The state is still trying to figure out what to do about elderly drivers, as every few days we see another story in the news where a 70- or 80-year-old runs down a pedestrian or drives through a building. Yet -- as many of those who leave comments on these stories at Boston.com point out -- teenagers are actually more dangerous behind the wheel than older folks.
Many of the comments on these message boards take issue with Boston.com, which is the Internet portal of The Boston Globe, highlighting these stories as they do, or at least linking them with other cases involving older drivers, because they feel the reporting is skewed against the elderly. I disagree. This has been a story that has attracted a significant amount of interest and people are talking about it. Therefore, the Globe needs to do what it's doing.
On the other hand, Massachusetts should act to make texting while driving illegal and subject to significant penalties. Such laws exist in 36 other states. While this isn't strictly aimed at teenagers, it will affect that age group much more than others. A study I just read about -- which covered 18 months and three million miles -- found that motor vehicle operators are 23 times more likely to get in a collision or near-collision while they are sending or reading text messages behind the wheel.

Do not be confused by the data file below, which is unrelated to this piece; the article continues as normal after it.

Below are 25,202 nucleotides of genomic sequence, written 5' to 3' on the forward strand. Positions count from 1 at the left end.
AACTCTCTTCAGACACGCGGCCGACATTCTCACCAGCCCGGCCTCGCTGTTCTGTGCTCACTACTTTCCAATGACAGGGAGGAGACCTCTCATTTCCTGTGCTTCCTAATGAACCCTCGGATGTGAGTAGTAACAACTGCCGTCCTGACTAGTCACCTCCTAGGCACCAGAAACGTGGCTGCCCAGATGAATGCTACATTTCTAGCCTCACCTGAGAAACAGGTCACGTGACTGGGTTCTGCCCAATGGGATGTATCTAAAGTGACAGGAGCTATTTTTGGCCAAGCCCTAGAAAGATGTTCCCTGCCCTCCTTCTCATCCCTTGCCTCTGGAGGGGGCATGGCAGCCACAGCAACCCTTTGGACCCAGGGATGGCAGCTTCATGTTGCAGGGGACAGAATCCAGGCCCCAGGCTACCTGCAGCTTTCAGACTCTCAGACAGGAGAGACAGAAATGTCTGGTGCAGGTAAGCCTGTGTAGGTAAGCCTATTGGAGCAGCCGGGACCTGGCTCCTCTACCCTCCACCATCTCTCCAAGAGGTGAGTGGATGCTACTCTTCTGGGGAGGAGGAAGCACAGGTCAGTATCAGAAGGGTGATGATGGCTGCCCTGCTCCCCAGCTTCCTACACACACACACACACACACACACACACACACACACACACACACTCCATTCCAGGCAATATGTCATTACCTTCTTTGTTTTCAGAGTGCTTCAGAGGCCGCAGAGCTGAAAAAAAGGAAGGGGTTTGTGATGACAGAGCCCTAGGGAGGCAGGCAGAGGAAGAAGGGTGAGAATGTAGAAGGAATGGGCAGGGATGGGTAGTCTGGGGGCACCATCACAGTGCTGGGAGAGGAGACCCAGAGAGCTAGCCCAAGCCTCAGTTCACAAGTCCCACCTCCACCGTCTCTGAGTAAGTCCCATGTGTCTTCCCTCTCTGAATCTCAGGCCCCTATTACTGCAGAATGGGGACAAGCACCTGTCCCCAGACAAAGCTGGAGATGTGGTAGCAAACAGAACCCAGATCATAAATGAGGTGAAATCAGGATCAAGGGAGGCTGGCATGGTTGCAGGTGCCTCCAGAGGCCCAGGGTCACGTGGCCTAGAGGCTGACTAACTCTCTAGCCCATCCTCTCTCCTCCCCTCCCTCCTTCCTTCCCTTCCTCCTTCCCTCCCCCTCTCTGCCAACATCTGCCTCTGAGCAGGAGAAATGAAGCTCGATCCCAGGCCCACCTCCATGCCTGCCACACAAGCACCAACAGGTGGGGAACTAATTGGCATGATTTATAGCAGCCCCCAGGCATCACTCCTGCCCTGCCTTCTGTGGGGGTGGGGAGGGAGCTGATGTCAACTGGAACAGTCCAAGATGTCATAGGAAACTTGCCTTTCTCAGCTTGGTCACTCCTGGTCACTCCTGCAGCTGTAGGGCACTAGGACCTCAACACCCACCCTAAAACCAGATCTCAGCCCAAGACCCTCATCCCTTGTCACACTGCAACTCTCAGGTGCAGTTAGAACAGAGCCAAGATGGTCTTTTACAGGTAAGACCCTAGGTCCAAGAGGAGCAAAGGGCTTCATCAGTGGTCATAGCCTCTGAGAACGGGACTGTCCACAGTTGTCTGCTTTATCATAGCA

In an interesting side note to that issue, The New York Times recently used a photo, I have posted it above, to illustrate a story on teens texting while driving. While the image looks staged, the paper gave the back story in a blog entry today: a Times photographer was doing a story on teen dating and tagged along with a few boys heading to the mall. The passenger reached over to take the wheel as the driver sent a text message to girls that they were meeting. The photographer captured the image.
One other issue in this area: cell phones. While almost certainly not as dangerous as texting, talking on the phone while driving does present a raised level of risk. I am all for requiring drivers to use their cell phones in hands-free mode only. I have an inexpensive earphone that allows me to answer calls while driving and it leaves me much more nimble than when one of my hands is occupied by my phone. Also, I think if people are forced to use a hands-free set-up they won't be looking for a ringing phone while driving 70 miles an hour.